Python's simplicity philosophy
nessus at mit.edu
Wed Nov 12 23:34:10 CET 2003
"Andrew Dalke" <adalke at mindspring.com> writes:
>> > But I well knew what 'sum' did.
> Douglas Alan
>> How's that? I've never used a programming language that has sum() in
> 1) From Microsoft Multiplan (a pre-Excel spreadsheet). That
> was one of its functions, which I used to help my Mom manage
> her cheese co-op accounts in ... 1985?
Okay, well I can certainly see that a spreadsheet program should have
a built-in sum() function, since that's about 50% of what spreadsheets
do! But general-purpose programming languages rarely have it.
>> I wouldn't even think to look in the manual for a function that adds up
>> a sequence of numbers, since such a function is so uncommon and
> Uncommon? Here's two pre-CS 101 assignments that use
> exactly that idea:
> - make a computerized grade book (A=4.0, B=3.0, etc.) which
> can give the grade point average
> - make a program to compute the current balance of a bank
> account given the initial amount and
I'm not saying that it's uncommon to want to sum a sequence of numbers
(though it's not all that common, either, for most typical programming
tasks) -- just that it's uncommon to build into the language a special
function to do it. reduce(+, seq) apply(+, seq) are much more common,
since reduce and/or apply can do the job fine and are more general.
Or just a good old-fashioned loop.
>> It's irrelevant whether or not many people have received poor CS
>> educations -- there are many people who haven't. These people should
>> be pleased to find reduce() in Python. And the people who received
>> poor or no CS educations can learn reduce() in under a minute and
>> should be happy to have been introduced to a cool and useful concept!
> Actually, your claim is 'anyone can be explained reduce() in 10 seconds' ;)
Now you want consistency from me? Boy, you ask a lot!
Besides, 10 seconds is under a minute, is it not?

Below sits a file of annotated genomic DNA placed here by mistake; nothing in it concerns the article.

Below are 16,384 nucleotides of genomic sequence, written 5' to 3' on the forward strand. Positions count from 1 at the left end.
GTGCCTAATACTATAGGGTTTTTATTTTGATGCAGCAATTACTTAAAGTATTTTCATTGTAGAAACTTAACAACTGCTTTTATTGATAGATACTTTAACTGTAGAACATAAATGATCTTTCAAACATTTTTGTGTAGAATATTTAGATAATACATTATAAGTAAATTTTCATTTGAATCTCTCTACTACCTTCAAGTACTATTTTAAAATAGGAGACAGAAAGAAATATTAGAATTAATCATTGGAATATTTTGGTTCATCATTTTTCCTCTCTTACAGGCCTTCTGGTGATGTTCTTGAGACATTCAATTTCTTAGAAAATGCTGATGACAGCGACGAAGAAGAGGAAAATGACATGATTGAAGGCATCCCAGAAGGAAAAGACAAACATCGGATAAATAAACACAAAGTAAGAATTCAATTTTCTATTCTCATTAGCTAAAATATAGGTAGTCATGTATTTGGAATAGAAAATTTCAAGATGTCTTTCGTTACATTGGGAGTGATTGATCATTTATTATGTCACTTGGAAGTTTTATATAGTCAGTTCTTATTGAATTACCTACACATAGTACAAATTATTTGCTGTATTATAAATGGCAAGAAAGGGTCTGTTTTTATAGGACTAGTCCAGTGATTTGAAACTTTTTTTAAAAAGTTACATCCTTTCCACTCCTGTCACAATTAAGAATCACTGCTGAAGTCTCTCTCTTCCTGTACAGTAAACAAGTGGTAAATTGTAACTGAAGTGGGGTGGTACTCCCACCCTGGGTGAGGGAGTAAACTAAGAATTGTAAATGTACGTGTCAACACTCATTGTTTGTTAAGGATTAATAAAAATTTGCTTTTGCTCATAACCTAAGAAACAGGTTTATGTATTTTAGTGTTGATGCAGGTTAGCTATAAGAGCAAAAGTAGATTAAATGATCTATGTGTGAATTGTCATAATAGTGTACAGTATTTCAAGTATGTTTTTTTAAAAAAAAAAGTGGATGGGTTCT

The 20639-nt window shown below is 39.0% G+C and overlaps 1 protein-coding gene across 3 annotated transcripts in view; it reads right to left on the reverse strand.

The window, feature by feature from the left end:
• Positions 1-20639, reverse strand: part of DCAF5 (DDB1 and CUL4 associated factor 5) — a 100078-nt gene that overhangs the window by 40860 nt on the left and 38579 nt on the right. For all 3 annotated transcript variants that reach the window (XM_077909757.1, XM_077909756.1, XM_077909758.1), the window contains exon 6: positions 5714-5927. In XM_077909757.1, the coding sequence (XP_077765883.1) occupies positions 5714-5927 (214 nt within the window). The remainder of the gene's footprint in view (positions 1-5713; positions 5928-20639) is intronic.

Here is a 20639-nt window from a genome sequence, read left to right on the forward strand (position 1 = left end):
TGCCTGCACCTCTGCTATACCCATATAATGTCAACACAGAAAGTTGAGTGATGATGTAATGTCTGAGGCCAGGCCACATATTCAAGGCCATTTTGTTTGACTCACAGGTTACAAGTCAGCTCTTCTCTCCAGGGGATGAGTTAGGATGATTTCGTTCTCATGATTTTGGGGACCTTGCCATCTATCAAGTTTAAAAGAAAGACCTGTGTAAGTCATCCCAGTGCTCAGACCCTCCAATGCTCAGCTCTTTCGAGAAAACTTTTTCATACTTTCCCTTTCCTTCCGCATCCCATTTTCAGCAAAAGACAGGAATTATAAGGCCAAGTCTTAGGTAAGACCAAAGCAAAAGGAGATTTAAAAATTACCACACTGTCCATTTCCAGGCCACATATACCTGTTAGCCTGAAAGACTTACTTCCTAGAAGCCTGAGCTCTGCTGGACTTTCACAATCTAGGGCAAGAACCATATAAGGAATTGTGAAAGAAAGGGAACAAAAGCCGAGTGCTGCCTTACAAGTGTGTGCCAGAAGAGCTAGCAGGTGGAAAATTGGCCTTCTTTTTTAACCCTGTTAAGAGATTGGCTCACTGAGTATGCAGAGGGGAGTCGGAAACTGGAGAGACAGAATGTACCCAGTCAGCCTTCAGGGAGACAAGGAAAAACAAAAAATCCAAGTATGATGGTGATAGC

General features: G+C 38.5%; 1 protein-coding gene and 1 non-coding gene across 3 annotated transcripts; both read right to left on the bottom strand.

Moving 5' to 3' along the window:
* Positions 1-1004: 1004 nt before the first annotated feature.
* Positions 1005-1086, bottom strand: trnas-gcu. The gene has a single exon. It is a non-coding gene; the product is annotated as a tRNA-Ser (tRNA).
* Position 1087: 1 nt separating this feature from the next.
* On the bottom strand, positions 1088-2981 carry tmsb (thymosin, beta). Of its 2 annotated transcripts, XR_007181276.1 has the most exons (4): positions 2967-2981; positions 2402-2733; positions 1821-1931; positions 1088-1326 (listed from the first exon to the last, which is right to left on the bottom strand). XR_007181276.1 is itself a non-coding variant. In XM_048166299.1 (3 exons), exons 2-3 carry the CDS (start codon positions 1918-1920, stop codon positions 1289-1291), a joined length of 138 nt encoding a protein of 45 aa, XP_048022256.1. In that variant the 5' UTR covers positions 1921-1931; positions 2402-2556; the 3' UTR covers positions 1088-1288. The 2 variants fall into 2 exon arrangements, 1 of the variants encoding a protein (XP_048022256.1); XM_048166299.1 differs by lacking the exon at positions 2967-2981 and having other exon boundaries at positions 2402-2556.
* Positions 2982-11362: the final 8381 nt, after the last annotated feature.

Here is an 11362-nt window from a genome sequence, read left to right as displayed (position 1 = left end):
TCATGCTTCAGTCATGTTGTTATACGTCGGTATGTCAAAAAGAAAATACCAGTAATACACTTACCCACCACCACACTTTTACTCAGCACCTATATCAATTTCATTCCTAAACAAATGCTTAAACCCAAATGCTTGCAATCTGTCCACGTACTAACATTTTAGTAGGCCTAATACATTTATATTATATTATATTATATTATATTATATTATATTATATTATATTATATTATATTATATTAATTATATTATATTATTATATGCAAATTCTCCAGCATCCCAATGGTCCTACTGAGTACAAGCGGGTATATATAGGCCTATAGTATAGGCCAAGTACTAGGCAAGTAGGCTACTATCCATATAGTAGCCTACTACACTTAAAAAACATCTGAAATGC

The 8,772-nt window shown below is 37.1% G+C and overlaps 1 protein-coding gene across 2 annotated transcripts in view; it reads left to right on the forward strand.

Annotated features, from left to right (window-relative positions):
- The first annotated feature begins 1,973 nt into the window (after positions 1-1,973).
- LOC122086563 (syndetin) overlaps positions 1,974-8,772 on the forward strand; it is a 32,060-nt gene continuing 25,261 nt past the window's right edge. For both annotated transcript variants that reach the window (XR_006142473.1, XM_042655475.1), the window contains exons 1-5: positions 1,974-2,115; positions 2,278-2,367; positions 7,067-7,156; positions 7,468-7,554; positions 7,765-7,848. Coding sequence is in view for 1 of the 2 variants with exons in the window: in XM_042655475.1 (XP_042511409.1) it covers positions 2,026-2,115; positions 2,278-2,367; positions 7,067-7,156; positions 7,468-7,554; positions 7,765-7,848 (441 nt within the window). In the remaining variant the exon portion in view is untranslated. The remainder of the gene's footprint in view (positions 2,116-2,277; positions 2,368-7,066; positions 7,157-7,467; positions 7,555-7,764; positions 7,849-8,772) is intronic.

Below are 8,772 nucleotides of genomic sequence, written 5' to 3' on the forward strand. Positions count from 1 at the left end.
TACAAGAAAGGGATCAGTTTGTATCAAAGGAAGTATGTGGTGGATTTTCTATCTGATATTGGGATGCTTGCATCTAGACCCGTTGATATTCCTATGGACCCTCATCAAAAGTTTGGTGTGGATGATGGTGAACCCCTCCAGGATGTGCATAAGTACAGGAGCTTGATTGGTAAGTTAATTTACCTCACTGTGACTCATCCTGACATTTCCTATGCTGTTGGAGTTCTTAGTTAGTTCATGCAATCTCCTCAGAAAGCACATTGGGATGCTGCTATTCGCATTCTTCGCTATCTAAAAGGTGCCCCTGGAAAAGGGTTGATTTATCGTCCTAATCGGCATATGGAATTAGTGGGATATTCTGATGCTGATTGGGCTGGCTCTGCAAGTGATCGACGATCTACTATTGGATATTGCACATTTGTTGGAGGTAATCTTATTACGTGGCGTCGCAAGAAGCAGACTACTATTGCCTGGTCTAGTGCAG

Also, I said it could be explained in 10 seconds. Perhaps it takes a
minute to learn because one would need the other 50 seconds for it to
> I tell you this. Your estimate is completely off-base. Reduce is
> more difficult to understand than sum. It requires knowing that
> functions can be passed around.
Something that anyone learning the language should learn by the time
they need a special-purpose summing function! Before then, they can
use a loop. They need the practice anyway.
> That is non-trivial to most, based on my experience in explaining it
> to other people (which for the most part have been computational
> physicists, chemists, and biologists).
I find this truly hard to believe. APL was a favorite among
physicists who worked at John's Hopkins Applied Physics Laboratory
where I lived for a year when I was in high school, and you wouldn't
survive five minutes in APL without being able to grok this kind of
> It may be different with the people you hang around -- your email
> address says 'mit.edu' which is one of the *few* places in the world
> which teach Scheme as the intro language for undergrads, so you
> already have a strong sampling bias.
Yeah, and using Scheme was the *right* way to teach CS-101, dangit!
But, like I said, I was taught APL in high-school in MD, and no one
seemed troubled by reduce-like things, so it was hardly just an MIT
thing. In fact, people seemed to like reduce() and friends -- people
seemed to think it was a much more fun way to program, rather than
using boring ol' loops.
> (I acknowledge my own sampling bias from observing people in
> computational sciences. I hazard to guess that I know more of those
> people than you do people who have studied computer science.)
Hmm, well I work for X-ray astronomers. Perhaps I should take a
More information about the Python-list